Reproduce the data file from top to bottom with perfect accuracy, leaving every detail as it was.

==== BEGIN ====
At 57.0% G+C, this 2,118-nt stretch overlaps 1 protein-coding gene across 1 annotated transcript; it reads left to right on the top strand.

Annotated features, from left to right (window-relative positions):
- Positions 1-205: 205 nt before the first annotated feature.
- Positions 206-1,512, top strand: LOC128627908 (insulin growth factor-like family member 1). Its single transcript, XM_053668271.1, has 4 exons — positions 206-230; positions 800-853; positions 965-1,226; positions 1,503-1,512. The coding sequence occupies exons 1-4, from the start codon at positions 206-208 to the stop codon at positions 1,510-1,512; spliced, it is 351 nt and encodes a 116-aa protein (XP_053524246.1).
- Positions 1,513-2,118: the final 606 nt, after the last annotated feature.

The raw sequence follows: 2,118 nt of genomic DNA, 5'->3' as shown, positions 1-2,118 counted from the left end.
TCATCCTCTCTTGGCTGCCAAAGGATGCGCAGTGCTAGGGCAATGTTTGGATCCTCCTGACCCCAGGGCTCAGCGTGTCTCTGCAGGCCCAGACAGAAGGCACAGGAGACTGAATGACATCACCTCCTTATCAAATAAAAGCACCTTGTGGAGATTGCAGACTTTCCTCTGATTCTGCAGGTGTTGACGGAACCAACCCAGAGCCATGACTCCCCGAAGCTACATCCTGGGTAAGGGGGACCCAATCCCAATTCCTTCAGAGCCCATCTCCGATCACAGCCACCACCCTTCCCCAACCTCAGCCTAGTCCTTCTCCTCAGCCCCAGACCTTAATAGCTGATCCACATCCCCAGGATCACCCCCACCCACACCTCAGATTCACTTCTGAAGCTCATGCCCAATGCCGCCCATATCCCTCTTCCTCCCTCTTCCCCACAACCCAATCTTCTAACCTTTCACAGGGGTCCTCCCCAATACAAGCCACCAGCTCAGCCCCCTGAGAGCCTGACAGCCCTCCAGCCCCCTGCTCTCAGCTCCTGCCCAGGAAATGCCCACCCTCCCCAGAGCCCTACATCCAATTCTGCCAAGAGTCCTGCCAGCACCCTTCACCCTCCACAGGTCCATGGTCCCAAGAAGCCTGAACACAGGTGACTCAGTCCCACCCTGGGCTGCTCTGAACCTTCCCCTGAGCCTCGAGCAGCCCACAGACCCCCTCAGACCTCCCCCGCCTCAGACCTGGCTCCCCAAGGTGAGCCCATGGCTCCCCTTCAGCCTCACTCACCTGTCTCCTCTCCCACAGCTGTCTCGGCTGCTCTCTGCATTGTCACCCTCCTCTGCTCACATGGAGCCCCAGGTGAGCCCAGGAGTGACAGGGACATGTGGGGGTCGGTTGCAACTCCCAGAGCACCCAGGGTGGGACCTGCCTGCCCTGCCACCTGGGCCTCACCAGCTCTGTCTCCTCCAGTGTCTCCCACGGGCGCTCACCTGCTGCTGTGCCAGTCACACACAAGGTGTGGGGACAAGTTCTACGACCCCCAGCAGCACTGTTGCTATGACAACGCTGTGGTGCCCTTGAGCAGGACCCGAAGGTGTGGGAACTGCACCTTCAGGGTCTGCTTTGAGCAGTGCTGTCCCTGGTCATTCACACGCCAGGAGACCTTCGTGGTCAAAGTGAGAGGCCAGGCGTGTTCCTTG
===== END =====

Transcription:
At 57.0% G+C, this 2,118-nt stretch overlaps 1 protein-coding gene across 1 annotated transcript; it reads left to right on the top strand.

Annotated features, from left to right (window-relative positions):
- Positions 1-205: 205 nt before the first annotated feature.
- Positions 206-1,512, top strand: LOC128627908 (insulin growth factor-like family member 1). Its single transcript, XM_053668271.1, has 4 exons — positions 206-230; positions 800-853; positions 965-1,226; positions 1,503-1,512. The coding sequence occupies exons 1-4, from the start codon at positions 206-208 to the stop codon at positions 1,510-1,512; spliced, it is 351 nt and encodes a 116-aa protein (XP_053524246.1).
- Positions 1,513-2,118: the final 606 nt, after the last annotated feature.

The raw sequence follows: 2,118 nt of genomic DNA, 5'->3' as shown, positions 1-2,118 counted from the left end.
TCATCCTCTCTTGGCTGCCAAAGGATGCGCAGTGCTAGGGCAATGTTTGGATCCTCCTGACCCCAGGGCTCAGCGTGTCTCTGCAGGCCCAGACAGAAGGCACAGGAGACTGAATGACATCACCTCCTTATCAAATAAAAGCACCTTGTGGAGATTGCAGACTTTCCTCTGATTCTGCAGGTGTTGACGGAACCAACCCAGAGCCATGACTCCCCGAAGCTACATCCTGGGTAAGGGGGACCCAATCCCAATTCCTTCAGAGCCCATCTCCGATCACAGCCACCACCCTTCCCCAACCTCAGCCTAGTCCTTCTCCTCAGCCCCAGACCTTAATAGCTGATCCACATCCCCAGGATCACCCCCACCCACACCTCAGATTCACTTCTGAAGCTCATGCCCAATGCCGCCCATATCCCTCTTCCTCCCTCTTCCCCACAACCCAATCTTCTAACCTTTCACAGGGGTCCTCCCCAATACAAGCCACCAGCTCAGCCCCCTGAGAGCCTGACAGCCCTCCAGCCCCCTGCTCTCAGCTCCTGCCCAGGAAATGCCCACCCTCCCCAGAGCCCTACATCCAATTCTGCCAAGAGTCCTGCCAGCACCCTTCACCCTCCACAGGTCCATGGTCCCAAGAAGCCTGAACACAGGTGACTCAGTCCCACCCTGGGCTGCTCTGAACCTTCCCCTGAGCCTCGAGCAGCCCACAGACCCCCTCAGACCTCCCCCGCCTCAGACCTGGCTCCCCAAGGTGAGCCCATGGCTCCCCTTCAGCCTCACTCACCTGTCTCCTCTCCCACAGCTGTCTCGGCTGCTCTCTGCATTGTCACCCTCCTCTGCTCACATGGAGCCCCAGGTGAGCCCAGGAGTGACAGGGACATGTGGGGGTCGGTTGCAACTCCCAGAGCACCCAGGGTGGGACCTGCCTGCCCTGCCACCTGGGCCTCACCAGCTCTGTCTCCTCCAGTGTCTCCCACGGGCGCTCACCTGCTGCTGTGCCAGTCACACACAAGGTGTGGGGACAAGTTCTACGACCCCCAGCAGCACTGTTGCTATGACAACGCTGTGGTGCCCTTGAGCAGGACCCGAAGGTGTGGGAACTGCACCTTCAGGGTCTGCTTTGAGCAGTGCTGTCCCTGGTCATTCACACGCCAGGAGACCTTCGTGGTCAAAGTGAGAGGCCAGGCGTGTTCCTTG